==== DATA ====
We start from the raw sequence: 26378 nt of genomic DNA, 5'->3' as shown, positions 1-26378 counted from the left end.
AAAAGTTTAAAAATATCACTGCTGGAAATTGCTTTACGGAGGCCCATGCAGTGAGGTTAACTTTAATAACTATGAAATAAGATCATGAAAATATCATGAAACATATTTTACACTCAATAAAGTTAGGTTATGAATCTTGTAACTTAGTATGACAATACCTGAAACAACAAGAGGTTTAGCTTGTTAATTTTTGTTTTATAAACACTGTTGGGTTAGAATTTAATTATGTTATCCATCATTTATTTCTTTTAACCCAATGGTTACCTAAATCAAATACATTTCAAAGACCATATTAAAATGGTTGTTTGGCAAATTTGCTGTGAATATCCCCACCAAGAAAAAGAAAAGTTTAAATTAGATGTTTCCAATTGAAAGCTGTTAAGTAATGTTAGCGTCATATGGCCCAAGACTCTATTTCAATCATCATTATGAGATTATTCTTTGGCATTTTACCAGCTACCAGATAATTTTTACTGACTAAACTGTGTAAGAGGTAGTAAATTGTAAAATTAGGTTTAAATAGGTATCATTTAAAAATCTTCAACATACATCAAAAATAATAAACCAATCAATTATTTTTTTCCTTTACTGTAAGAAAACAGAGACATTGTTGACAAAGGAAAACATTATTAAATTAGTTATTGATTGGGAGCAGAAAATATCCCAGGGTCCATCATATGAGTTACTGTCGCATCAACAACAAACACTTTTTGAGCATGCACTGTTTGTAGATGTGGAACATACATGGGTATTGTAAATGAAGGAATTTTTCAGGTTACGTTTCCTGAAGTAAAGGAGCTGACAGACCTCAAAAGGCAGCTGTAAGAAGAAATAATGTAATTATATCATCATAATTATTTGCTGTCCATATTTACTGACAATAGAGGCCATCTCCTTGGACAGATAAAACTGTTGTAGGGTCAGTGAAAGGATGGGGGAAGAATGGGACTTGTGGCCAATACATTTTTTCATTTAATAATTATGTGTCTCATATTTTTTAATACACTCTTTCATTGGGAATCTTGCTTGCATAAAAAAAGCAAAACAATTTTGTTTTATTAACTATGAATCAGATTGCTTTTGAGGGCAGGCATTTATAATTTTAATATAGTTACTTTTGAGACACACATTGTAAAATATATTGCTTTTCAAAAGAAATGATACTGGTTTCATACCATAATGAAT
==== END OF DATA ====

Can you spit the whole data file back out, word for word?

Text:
We start from the raw sequence: 26378 nt of genomic DNA, 5'->3' as shown, positions 1-26378 counted from the left end.
AAAAGTTTAAAAATATCACTGCTGGAAATTGCTTTACGGAGGCCCATGCAGTGAGGTTAACTTTAATAACTATGAAATAAGATCATGAAAATATCATGAAACATATTTTACACTCAATAAAGTTAGGTTATGAATCTTGTAACTTAGTATGACAATACCTGAAACAACAAGAGGTTTAGCTTGTTAATTTTTGTTTTATAAACACTGTTGGGTTAGAATTTAATTATGTTATCCATCATTTATTTCTTTTAACCCAATGGTTACCTAAATCAAATACATTTCAAAGACCATATTAAAATGGTTGTTTGGCAAATTTGCTGTGAATATCCCCACCAAGAAAAAGAAAAGTTTAAATTAGATGTTTCCAATTGAAAGCTGTTAAGTAATGTTAGCGTCATATGGCCCAAGACTCTATTTCAATCATCATTATGAGATTATTCTTTGGCATTTTACCAGCTACCAGATAATTTTTACTGACTAAACTGTGTAAGAGGTAGTAAATTGTAAAATTAGGTTTAAATAGGTATCATTTAAAAATCTTCAACATACATCAAAAATAATAAACCAATCAATTATTTTTTTCCTTTACTGTAAGAAAACAGAGACATTGTTGACAAAGGAAAACATTATTAAATTAGTTATTGATTGGGAGCAGAAAATATCCCAGGGTCCATCATATGAGTTACTGTCGCATCAACAACAAACACTTTTTGAGCATGCACTGTTTGTAGATGTGGAACATACATGGGTATTGTAAATGAAGGAATTTTTCAGGTTACGTTTCCTGAAGTAAAGGAGCTGACAGACCTCAAAAGGCAGCTGTAAGAAGAAATAATGTAATTATATCATCATAATTATTTGCTGTCCATATTTACTGACAATAGAGGCCATCTCCTTGGACAGATAAAACTGTTGTAGGGTCAGTGAAAGGATGGGGGAAGAATGGGACTTGTGGCCAATACATTTTTTCATTTAATAATTATGTGTCTCATATTTTTTAATACACTCTTTCATTGGGAATCTTGCTTGCATAAAAAAAGCAAAACAATTTTGTTTTATTAACTATGAATCAGATTGCTTTTGAGGGCAGGCATTTATAATTTTAATATAGTTACTTTTGAGACACACATTGTAAAATATATTGCTTTTCAAAAGAAATGATACTGGTTTCATACCATAATGAAT